Indonesia excluded from 2018 World Cup qualifiers

SINGAPORE (Reuters) - The Asian Football Confederation has confirmed Indonesia’s immediate ban from all international football, including next week’s 2018 World Cup qualifiers, because of government meddling in the country’s domestic league.

Indonesia was formally notified over the weekend that it had been suspended by football’s world governing body FIFA and the AFC confirmed on Wednesday the bans would include the World Cup and 2019 Asian Cup qualifiers.

Indonesia had been drawn in Group F for the next round of matches, which doubles as qualifiers for both tournaments, but has been excluded from the competition.

They were scheduled to play Taiwan on June 11 and Iraq five days later but the AFC said those matches had been cancelled.

Asia’s regional governing body said the ban on Indonesian national and club teams would also extend to a range of other tournaments.

FIFA did allow Indonesia’s national team to continue playing at the Southeast Asian Games in Singapore because the tournament has already started but all other penalties stand.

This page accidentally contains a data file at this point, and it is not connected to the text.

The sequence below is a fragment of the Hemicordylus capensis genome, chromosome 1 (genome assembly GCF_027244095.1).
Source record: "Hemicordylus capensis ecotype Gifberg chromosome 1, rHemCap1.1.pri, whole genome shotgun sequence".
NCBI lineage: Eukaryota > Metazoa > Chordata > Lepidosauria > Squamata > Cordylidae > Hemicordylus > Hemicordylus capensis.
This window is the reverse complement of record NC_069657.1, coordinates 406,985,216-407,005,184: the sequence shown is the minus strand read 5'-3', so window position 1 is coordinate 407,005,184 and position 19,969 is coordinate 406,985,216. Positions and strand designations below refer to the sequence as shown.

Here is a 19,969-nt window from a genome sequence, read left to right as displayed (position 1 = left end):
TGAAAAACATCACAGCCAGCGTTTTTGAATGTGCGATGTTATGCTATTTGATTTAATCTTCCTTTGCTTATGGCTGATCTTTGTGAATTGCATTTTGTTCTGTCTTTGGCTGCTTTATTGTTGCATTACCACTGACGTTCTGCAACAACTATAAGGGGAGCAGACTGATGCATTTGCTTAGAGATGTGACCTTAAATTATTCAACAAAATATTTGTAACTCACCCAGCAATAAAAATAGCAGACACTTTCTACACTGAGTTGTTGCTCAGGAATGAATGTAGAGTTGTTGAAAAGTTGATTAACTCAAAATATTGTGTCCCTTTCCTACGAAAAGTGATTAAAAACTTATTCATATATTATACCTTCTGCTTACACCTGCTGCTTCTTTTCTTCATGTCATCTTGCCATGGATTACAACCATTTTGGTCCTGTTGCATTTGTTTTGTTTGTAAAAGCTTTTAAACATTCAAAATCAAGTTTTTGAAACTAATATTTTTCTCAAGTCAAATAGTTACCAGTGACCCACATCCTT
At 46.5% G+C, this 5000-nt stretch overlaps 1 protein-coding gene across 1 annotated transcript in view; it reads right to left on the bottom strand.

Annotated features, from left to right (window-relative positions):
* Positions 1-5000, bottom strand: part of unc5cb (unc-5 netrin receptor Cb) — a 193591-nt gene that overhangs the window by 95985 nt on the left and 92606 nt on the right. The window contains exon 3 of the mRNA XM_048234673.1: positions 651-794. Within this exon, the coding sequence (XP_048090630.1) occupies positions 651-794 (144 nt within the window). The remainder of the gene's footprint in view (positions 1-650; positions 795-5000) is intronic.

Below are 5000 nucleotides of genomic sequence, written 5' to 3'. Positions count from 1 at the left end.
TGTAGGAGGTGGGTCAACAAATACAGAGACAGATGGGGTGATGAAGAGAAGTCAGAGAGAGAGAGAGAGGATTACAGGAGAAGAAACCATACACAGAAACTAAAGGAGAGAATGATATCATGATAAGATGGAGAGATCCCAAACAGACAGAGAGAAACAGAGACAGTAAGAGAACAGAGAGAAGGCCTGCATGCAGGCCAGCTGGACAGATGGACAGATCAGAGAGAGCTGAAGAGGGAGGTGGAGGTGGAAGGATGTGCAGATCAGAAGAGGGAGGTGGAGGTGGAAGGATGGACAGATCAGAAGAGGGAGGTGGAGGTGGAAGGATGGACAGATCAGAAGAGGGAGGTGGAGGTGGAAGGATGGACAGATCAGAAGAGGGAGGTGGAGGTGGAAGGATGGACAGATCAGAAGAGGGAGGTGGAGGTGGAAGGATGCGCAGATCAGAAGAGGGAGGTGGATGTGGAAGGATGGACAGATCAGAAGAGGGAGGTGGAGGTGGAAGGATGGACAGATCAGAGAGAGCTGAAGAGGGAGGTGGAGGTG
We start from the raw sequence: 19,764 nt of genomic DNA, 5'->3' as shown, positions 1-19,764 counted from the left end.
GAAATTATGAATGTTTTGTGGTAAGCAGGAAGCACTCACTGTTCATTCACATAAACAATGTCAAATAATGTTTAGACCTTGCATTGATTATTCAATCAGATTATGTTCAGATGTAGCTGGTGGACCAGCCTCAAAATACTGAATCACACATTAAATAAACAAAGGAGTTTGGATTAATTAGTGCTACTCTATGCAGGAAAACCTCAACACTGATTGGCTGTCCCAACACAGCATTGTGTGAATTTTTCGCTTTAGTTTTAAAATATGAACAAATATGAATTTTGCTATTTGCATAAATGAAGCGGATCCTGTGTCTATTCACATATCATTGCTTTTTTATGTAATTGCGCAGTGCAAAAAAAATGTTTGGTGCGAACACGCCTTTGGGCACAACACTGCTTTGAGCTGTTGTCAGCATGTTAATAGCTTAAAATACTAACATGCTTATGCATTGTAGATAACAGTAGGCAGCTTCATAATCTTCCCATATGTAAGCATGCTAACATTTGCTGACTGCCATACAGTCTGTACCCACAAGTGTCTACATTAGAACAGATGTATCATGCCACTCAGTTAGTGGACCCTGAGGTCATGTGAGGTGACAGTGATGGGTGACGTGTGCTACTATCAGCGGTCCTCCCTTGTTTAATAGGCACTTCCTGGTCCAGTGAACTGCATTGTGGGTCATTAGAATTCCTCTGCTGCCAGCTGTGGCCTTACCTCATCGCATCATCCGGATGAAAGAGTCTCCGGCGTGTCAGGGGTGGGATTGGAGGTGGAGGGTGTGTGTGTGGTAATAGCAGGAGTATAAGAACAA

Indonesia was banned after the country’s Sports and Youth Ministry cancelled of the domestic football season because of a row over which teams are eligible to compete in the Indonesian Super League (ISL).

The Indonesian Professional Sports Agency (BOPI), sanctioned by the ministry, wanted Persebaya Surabaya and Arema Indonesia teams blocked from playing but PSSI resisted.

The Indonesian government has accepted responsibility for the ban but said it will continue to work to overhaul the competition.

FIFA takes a dim view of government interference in football affairs and the AFC said the bans would extend from the playing pitch to develop programmes.

“As long as the PSSI is suspended, Indonesian football will also not be able benefit from any AFC and FIFA development programmes,” the AFC said in a statement.

“PSSI officials are not allowed to participate in any AFC or FIFA training courses, seminars or workshops.”

Reporting by Julian Linden; Editing by Peter Rutherford